12. Death Race (2008 Remake)
…with an army of updated cars, trucks and SUV’s equipped with Vulcan cannons, flame throws and lots of heavy-looking metal plating. The big draw is Ford’s new Mustang as Death Race’s star. There’s also a late 60’s Buick Riviera featured, presumably blown up at one point in the film, which makes us all at Automopedia in Vermont cry just a tiny bit.
13. Escape from New York
Another great taxi for “Snake Plissken” (Kurt Russell) to help rescue the President after his plane is shot down over a Manhattan Island turned maximum security prison. The Checker Marathon cabs were made specifically for the livery services throughout their years of service, until the early 80’s when Ford and Chevrolet cars became your normal yellow cabs in New York. The cabbie (who is fittingly named “Cabbie” and played by Airwolf’s Ernest Borgnine) who assists snake in finding the Chief of Staff stocks his taxi with Molotov cocktails. Those probably came in pretty handy behind the scenes, shooting at night in downtown NYC during the early-1980’s.
14. Ghost in the Shell
Another anime, though this time we really have cars to feature! Ghost in the Shell is another world-famous manga revolving around the officers of Section 9, whose job it is to fight the most violent of cyber and technological crimes. A new animated series spin-off of the 1995 film includes a couple of animated Nissan concept vehicles – there’s Nissan’s Sport pictures above – which may come to life in the not-to-distant future.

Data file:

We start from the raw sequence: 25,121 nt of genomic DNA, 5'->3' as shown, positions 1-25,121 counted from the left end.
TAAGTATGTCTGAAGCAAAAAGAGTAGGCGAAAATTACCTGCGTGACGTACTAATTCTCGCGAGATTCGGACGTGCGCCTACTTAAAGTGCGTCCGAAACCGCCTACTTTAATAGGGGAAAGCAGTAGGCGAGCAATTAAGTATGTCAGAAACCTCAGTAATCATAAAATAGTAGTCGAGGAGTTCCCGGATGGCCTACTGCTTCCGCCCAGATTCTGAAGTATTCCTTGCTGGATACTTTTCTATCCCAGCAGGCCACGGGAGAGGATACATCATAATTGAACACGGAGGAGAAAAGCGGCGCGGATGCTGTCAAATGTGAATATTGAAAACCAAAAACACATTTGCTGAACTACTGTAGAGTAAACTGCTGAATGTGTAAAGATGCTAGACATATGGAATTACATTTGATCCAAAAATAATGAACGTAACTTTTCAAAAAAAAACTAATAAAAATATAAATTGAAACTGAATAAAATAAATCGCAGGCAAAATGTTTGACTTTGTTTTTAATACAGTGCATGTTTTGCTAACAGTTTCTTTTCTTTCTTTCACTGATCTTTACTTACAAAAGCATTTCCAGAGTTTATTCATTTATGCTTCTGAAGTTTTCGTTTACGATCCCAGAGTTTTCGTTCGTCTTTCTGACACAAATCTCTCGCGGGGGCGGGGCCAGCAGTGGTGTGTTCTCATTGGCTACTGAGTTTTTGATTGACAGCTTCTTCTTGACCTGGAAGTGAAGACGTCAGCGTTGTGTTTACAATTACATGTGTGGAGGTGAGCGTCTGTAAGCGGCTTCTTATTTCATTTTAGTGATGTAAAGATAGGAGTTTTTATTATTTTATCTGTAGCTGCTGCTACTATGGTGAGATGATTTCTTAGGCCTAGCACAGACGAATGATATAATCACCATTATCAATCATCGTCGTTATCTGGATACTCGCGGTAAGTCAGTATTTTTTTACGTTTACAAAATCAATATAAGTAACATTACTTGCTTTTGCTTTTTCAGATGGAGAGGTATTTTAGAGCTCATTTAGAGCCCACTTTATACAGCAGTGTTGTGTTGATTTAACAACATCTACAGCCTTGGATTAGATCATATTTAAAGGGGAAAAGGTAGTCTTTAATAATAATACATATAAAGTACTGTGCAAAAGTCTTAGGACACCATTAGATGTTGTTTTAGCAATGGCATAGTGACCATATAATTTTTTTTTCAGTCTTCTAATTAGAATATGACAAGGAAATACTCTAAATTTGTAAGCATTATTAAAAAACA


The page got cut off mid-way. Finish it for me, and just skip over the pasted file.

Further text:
Syd Mead is back with more visually stunning vehicles for the sci-fi lover to gawk over. Aliens’ APC (armored personal carrier) was based on the trucks used to tow civilian and military airplanes to/from hangers. Mead again pushes the boundaries of imagination (while staying within budget) and brings us functional, realistic designs of cars we may all be driving…one day. Hopefully, we can figure out better ways to fuel these various modes of transit, so we won’t be shouting…
…”Game Over Man!”